Wedding Commentary

As far as skeptics go, yours truly would be considered a skeptard. Look, I was married for 13 years. Most of those years were wonderful. We had sex pretty often, too. As I attended a recent wedding ceremony amongst a crowd of pissy-eyed ladies, I struggled to keep from blurting “Ha!”

I’m a horrible person, doomed to die alone.

Seriously, this is an ancient custom, right? The speech around how the ring symbolizes marriage because there is no beginning and no end is nonsensical. There certainly is a beginning. Once signatures hit the marriage license, it’s on, motherfuckers. Ends? A realm of inevitable destinations, including divorce and death. I say replace the wedding ring with a horseshoe nipple ring. There’s definitely a beginning and end, with an unforeseen middle.

The bride and groom wrote their vows. I can’t remember if my ex and I did that. Probably. There’s a template that is followed for these:

  1. State how your life sucked before him/her. It didn’t. You simply have not bungled this relationship beyond repair, yet.
  2. Talk about how he/she came into your life. If you claim your god did this, I will smite thee. Your imaginary friend had some extra time between plagues and decided to arrange and watch a little human porn? How cute.
  3. Proclaim how this person is your end. Basically, you’re promising to never mix with another tab A or slot B, no matter how much alcohol is involved. This is silly.
  4. Say, “I do,” and hope the strength in numbers thing applies to your marriage and not the number of divorce lawyers needed to resolve the mess you’re going to make.

All right. All right. Calm down. A little skepticism is good for you. Judge me to be a godless, loveless asshole. Nailed it.

The party afterward is nice. See? I’m not all Donnie Downer. Think of all the fixin’s. You can play fun games like:

  • Which fork do I use for this?
  • Can you pass the butter balls? Heh, heh. I said “balls.”
  • This champagne tastes like Coors Light without the taste. More like Macadam Light.
  • Fuck, I dropped my napkin again. Oh, well. I’ll use the tablecloth.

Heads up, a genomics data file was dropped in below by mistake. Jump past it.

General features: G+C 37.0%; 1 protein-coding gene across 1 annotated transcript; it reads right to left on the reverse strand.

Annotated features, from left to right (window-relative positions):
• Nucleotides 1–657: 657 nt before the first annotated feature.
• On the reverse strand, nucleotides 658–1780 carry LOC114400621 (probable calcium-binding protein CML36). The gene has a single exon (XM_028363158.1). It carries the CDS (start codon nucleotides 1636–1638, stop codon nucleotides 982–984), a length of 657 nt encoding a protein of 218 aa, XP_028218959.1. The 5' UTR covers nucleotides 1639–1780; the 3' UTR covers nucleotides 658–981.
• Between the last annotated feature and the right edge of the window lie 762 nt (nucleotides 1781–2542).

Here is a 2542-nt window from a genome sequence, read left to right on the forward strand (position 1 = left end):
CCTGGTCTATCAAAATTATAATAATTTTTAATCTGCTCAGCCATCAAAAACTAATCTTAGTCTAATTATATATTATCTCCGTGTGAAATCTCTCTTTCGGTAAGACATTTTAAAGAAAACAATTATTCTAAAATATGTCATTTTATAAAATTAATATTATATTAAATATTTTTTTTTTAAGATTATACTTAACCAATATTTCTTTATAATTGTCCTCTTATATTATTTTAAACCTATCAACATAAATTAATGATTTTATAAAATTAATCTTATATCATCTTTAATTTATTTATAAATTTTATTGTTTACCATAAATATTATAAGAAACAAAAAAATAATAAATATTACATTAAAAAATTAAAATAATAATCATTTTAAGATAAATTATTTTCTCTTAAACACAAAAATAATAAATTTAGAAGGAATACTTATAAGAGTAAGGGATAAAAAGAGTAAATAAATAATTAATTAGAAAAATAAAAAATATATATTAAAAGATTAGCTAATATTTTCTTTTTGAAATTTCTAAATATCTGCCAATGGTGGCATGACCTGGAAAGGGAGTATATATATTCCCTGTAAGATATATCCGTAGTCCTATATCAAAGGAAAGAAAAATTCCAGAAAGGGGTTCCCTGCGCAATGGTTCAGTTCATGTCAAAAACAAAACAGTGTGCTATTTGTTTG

• What’s in the candy tin? Ooh, pink chocolate baby nipples.

Then there’s dancing. I noticed how “The Alley Cat” and “Hokey Pokey” have morphed into “The Cupid Shuffle” and “Stanky Leg.” Lovely. The father/daughter dance is always a bit creepy. Why’s Dad so emotional? If he’s happy, is it because he can finally get her off his auto insurance? If he’s sad, is it because she’s marrying someone just like him, which means he’d better keep his little girl’s room ready?

You wanna know a memorable thing about my wedding? My wife passed out. Yup. I was more of a gentleman then. I caught her and set her down lightly without pointing and laughing. She was only out for a few seconds. I’m confident it was her immune system giving her “what the fuck did you just do” allergic reaction to committing herself to such a sarcastic prick, who hates camping and loves Monty Python.

Anyway, yes, the wedding was nice. Sure beats a funeral. I mean, there are no chocolate baby nipples at funerals.

Christmas Proposal

proposalA boyfriend-ed girlfriend of mine seemed nervous discussing the coming holiday.

“Think he’s going to be on bended knee in front of thee?”

“Oh, I don’t know. I thought he might propose a few weeks ago for my birthday. I guess when the time is right, he’ll do it.”


“And what?”

“Will you say yes?”

“Sure. Wow, then the pressure’s on.”


“Yes. Then, I’m going to get married.” (Followed by noticeable fidgeting.)

“Don’t worry, my dear. Everyone needs a marriage or two to figure it out. Might as well get the starter out of the way.”

“You’re so cynical.”


“Well, I’m hoping this is the first and last wedding for me.”

“It can happen. The plane could crash on the way to your honeymoon.”


“More cynicism. I apologize, and allow me to express my congratulations for your pending nuptials.”

“Thank you, I think.”

I have other thoughts about Christmas proposals:

  • I get the feeling it’s a bit cheap of a man to propose on Christmas, Valentines Day, or birthdays. It seems he’s skating on a present. Legally, though, he should be aware that a ring presented on such a day can be logically interpreted as a gift, therefore, if the commitment implodes (like many do), she’ll have a good case to keep the gift. And, much chagrin will be had by him.